The Autobiography of Benjamin Franklin
The Autobiography of Benjamin Franklin Memory and the Past Quotes
How we cite our quotes:
For when my Mother some time after spoke to him [brother James] of a Reconciliation, and of her Wishes to see us on good Terms together, and that we might live for the future as Brothers, he said, I had insulted him in such a Manner before his People that he could never forget or forgive it. In this however he was mistaken. (1.42)
This shows how other characters' memories are fallible, too. James tells their mother that he'll "never forget or forgive" Franklin, but "never" is a long time, and James can't keep his word. Like remembering, forgetting is a flawed system. Franklin can be generous about James' harsh words, though, because by the acting of writing, their original fight is so far in the past.
Osborne went to the West Indies, where he became an eminent Lawyer and made Money, but died young. He and I had made a serious Agreement, that the one who happen'd first to die, should if possible make a friendly Visit to the other, and acquaint him how he found things in that separate State. But he never fulfill'd his Promise. (1.55)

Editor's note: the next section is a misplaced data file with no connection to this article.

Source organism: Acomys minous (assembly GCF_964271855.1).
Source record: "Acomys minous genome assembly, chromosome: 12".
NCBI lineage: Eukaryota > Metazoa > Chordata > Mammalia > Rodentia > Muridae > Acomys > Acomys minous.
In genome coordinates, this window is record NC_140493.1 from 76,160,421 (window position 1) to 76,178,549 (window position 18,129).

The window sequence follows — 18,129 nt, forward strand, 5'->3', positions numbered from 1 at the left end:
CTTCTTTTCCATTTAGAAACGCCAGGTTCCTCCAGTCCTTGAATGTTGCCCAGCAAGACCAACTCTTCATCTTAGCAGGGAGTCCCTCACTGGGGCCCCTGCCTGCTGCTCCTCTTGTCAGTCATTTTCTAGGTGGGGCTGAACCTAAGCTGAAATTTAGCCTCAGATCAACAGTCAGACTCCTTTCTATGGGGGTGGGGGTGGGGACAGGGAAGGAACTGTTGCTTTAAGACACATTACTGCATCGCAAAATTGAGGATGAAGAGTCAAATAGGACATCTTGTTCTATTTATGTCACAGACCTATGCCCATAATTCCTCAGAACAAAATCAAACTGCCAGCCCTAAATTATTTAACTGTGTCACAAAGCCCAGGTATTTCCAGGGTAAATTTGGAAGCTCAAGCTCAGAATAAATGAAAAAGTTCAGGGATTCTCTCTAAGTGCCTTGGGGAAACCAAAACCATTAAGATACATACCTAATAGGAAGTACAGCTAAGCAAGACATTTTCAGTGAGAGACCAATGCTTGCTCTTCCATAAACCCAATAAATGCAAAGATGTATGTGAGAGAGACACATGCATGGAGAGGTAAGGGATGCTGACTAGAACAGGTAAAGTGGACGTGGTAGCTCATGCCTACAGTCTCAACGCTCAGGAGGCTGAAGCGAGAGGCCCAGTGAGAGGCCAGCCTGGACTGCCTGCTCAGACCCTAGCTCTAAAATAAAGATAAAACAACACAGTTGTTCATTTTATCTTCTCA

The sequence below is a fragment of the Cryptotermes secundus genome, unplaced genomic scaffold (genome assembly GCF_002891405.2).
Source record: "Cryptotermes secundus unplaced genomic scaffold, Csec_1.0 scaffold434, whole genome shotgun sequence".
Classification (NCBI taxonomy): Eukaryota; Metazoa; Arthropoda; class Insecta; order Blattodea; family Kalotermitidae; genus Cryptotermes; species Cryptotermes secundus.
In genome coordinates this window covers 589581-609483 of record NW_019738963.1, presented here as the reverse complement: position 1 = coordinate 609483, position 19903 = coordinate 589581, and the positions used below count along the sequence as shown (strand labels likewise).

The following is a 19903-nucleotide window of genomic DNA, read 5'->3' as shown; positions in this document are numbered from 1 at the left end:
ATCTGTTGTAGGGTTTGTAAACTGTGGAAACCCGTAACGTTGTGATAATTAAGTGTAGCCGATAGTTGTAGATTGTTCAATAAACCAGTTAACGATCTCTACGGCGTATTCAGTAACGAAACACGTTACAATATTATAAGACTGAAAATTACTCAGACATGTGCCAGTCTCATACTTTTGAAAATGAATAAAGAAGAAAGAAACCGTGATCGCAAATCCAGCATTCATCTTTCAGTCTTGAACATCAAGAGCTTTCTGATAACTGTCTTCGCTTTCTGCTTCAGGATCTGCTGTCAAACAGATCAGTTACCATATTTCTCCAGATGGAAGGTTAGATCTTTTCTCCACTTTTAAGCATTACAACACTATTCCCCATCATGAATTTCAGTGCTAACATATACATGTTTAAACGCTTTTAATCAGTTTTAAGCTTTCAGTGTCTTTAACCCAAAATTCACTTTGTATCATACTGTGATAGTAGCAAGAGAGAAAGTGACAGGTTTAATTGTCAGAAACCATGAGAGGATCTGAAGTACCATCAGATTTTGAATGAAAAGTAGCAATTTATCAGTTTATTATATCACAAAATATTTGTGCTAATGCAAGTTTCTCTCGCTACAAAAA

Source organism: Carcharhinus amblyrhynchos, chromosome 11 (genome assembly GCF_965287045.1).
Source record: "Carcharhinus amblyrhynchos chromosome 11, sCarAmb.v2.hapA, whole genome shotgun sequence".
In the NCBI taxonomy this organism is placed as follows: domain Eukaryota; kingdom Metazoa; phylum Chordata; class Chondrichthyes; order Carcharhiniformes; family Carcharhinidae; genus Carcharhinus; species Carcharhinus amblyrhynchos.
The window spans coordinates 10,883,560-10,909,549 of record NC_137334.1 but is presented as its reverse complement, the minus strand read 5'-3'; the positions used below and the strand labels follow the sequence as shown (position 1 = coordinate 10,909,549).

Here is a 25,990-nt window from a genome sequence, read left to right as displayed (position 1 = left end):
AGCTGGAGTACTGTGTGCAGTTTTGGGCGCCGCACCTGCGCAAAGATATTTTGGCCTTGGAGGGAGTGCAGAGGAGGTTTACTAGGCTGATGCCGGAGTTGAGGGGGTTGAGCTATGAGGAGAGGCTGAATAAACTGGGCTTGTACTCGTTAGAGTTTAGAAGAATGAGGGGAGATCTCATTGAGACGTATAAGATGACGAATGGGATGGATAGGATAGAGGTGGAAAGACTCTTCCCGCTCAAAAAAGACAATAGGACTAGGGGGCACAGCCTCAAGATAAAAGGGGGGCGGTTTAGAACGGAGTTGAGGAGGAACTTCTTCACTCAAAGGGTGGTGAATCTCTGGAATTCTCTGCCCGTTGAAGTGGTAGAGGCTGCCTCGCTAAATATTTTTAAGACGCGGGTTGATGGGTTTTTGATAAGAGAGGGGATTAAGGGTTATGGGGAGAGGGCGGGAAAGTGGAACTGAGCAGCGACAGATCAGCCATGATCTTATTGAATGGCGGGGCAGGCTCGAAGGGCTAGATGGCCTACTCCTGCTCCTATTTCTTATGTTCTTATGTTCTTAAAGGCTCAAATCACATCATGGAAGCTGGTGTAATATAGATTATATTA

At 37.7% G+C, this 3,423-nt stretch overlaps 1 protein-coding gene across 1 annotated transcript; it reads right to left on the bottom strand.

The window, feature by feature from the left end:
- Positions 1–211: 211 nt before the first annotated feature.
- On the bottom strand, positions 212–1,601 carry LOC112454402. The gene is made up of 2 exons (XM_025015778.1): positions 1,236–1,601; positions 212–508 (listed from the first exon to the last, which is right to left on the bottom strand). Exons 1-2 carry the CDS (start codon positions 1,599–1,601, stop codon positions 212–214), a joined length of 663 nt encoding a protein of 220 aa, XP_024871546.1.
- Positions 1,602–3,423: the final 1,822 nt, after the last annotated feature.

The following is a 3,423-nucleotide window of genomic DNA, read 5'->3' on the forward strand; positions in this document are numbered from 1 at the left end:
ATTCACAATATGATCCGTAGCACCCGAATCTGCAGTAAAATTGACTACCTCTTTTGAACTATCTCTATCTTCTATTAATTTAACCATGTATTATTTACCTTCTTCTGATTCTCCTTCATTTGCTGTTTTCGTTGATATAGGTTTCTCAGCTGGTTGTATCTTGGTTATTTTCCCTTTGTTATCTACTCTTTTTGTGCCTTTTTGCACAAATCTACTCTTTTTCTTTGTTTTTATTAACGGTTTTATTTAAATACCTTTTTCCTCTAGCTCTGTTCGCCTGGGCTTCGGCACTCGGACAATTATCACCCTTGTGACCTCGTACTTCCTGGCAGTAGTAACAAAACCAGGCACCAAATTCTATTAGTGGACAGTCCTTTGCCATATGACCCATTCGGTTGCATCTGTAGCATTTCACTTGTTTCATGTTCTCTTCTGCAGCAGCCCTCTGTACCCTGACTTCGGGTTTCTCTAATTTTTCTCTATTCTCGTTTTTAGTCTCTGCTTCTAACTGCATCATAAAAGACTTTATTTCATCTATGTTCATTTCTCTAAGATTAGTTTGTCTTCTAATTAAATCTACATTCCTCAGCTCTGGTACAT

Franklin steps back from the coherent narrative to offer up a separate memory – what happens to Osborne later in his life. While Franklin remembers the pact they make, though, Osborne seems to have forgotten. Franklin frames this moment in such a way as to suggest that Osborne doesn't show up because there's no afterlife; he doesn't show up because he's not keeping his word.
After Many Years, you and I had something of more Importance to do with one of these Sons of Sir William Wyndham […] which I shall mention in its Place. (1.77)
Here, Franklin steps away from his narrative to make an authorial aside, saying that he'll come back to this character later. This seems to show his control over the narrative, or indicate a plan of action, and is also an active act of remembering. He's saying, "I'll get back to this." But this character, Wyndham's son, doesn't appear again, raising questions of whether Franklin's memory failed, his plans changed, or he just ran out of time.